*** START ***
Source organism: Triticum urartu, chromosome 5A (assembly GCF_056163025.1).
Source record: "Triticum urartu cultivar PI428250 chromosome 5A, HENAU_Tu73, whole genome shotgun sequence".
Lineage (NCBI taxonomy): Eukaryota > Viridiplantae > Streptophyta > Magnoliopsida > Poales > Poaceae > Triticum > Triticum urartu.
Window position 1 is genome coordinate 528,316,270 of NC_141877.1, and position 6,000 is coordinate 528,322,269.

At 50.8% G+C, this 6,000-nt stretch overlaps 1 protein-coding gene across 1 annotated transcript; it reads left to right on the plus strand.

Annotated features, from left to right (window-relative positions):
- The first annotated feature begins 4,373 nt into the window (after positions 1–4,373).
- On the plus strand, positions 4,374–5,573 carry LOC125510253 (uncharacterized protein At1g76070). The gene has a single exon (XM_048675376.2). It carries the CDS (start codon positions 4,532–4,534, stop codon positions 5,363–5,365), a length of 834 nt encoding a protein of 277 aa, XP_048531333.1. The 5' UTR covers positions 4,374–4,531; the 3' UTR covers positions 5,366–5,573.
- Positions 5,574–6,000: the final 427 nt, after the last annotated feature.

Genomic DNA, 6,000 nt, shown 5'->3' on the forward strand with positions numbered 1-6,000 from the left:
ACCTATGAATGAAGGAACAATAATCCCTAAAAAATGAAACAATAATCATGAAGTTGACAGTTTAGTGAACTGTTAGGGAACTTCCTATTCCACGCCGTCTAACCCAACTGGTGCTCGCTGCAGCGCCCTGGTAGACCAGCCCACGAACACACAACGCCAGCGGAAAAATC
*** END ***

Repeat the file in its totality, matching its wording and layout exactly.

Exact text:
Source organism: Triticum urartu, chromosome 5A (assembly GCF_056163025.1).
Source record: "Triticum urartu cultivar PI428250 chromosome 5A, HENAU_Tu73, whole genome shotgun sequence".
Lineage (NCBI taxonomy): Eukaryota > Viridiplantae > Streptophyta > Magnoliopsida > Poales > Poaceae > Triticum > Triticum urartu.
Window position 1 is genome coordinate 528,316,270 of NC_141877.1, and position 6,000 is coordinate 528,322,269.

At 50.8% G+C, this 6,000-nt stretch overlaps 1 protein-coding gene across 1 annotated transcript; it reads left to right on the plus strand.

Annotated features, from left to right (window-relative positions):
- The first annotated feature begins 4,373 nt into the window (after positions 1–4,373).
- On the plus strand, positions 4,374–5,573 carry LOC125510253 (uncharacterized protein At1g76070). The gene has a single exon (XM_048675376.2). It carries the CDS (start codon positions 4,532–4,534, stop codon positions 5,363–5,365), a length of 834 nt encoding a protein of 277 aa, XP_048531333.1. The 5' UTR covers positions 4,374–4,531; the 3' UTR covers positions 5,366–5,573.
- Positions 5,574–6,000: the final 427 nt, after the last annotated feature.

Genomic DNA, 6,000 nt, shown 5'->3' on the forward strand with positions numbered 1-6,000 from the left:
ACCTATGAATGAAGGAACAATAATCCCTAAAAAATGAAACAATAATCATGAAGTTGACAGTTTAGTGAACTGTTAGGGAACTTCCTATTCCACGCCGTCTAACCCAACTGGTGCTCGCTGCAGCGCCCTGGTAGACCAGCCCACGAACACACAACGCCAGCGGAAAAATC